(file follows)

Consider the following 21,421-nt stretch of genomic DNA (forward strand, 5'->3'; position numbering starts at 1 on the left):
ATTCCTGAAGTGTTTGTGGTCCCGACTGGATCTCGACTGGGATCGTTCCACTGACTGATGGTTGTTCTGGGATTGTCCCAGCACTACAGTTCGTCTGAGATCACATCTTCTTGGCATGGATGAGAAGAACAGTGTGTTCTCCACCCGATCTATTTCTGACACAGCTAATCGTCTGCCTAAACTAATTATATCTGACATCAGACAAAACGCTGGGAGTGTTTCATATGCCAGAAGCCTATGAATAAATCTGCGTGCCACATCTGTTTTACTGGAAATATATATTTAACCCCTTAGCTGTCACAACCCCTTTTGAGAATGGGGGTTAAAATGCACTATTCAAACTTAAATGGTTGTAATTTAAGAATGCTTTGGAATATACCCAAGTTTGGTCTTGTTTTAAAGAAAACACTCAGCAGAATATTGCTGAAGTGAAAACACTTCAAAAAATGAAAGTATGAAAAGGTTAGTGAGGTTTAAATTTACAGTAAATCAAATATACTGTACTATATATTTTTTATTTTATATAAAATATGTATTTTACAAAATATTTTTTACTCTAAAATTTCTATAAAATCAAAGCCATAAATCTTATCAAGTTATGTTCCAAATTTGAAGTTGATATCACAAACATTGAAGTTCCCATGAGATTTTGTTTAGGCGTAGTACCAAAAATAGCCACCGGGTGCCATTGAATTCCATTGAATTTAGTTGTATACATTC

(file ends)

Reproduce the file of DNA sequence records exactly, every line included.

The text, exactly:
Consider the following 21,421-nt stretch of genomic DNA (forward strand, 5'->3'; position numbering starts at 1 on the left):
ATTCCTGAAGTGTTTGTGGTCCCGACTGGATCTCGACTGGGATCGTTCCACTGACTGATGGTTGTTCTGGGATTGTCCCAGCACTACAGTTCGTCTGAGATCACATCTTCTTGGCATGGATGAGAAGAACAGTGTGTTCTCCACCCGATCTATTTCTGACACAGCTAATCGTCTGCCTAAACTAATTATATCTGACATCAGACAAAACGCTGGGAGTGTTTCATATGCCAGAAGCCTATGAATAAATCTGCGTGCCACATCTGTTTTACTGGAAATATATATTTAACCCCTTAGCTGTCACAACCCCTTTTGAGAATGGGGGTTAAAATGCACTATTCAAACTTAAATGGTTGTAATTTAAGAATGCTTTGGAATATACCCAAGTTTGGTCTTGTTTTAAAGAAAACACTCAGCAGAATATTGCTGAAGTGAAAACACTTCAAAAAATGAAAGTATGAAAAGGTTAGTGAGGTTTAAATTTACAGTAAATCAAATATACTGTACTATATATTTTTTATTTTATATAAAATATGTATTTTACAAAATATTTTTTACTCTAAAATTTCTATAAAATCAAAGCCATAAATCTTATCAAGTTATGTTCCAAATTTGAAGTTGATATCACAAACATTGAAGTTCCCATGAGATTTTGTTTAGGCGTAGTACCAAAAATAGCCACCGGGTGCCATTGAATTCCATTGAATTTAGTTGTATACATTC